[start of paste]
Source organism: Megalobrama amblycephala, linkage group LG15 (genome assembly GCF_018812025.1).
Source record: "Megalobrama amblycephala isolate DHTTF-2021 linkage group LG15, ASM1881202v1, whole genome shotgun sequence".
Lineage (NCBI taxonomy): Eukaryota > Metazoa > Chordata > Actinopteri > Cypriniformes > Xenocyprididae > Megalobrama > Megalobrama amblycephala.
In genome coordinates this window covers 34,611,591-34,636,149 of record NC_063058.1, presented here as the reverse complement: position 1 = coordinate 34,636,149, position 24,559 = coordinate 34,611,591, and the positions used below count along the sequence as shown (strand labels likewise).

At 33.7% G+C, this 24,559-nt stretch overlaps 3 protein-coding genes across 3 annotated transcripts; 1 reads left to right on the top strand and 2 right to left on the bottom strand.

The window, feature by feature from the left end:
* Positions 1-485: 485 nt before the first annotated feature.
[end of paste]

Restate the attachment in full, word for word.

Source organism: Megalobrama amblycephala, linkage group LG15 (genome assembly GCF_018812025.1).
Source record: "Megalobrama amblycephala isolate DHTTF-2021 linkage group LG15, ASM1881202v1, whole genome shotgun sequence".
Lineage (NCBI taxonomy): Eukaryota > Metazoa > Chordata > Actinopteri > Cypriniformes > Xenocyprididae > Megalobrama > Megalobrama amblycephala.
In genome coordinates this window covers 34,611,591-34,636,149 of record NC_063058.1, presented here as the reverse complement: position 1 = coordinate 34,636,149, position 24,559 = coordinate 34,611,591, and the positions used below count along the sequence as shown (strand labels likewise).

At 33.7% G+C, this 24,559-nt stretch overlaps 3 protein-coding genes across 3 annotated transcripts; 1 reads left to right on the top strand and 2 right to left on the bottom strand.

The window, feature by feature from the left end:
* Positions 1-485: 485 nt before the first annotated feature.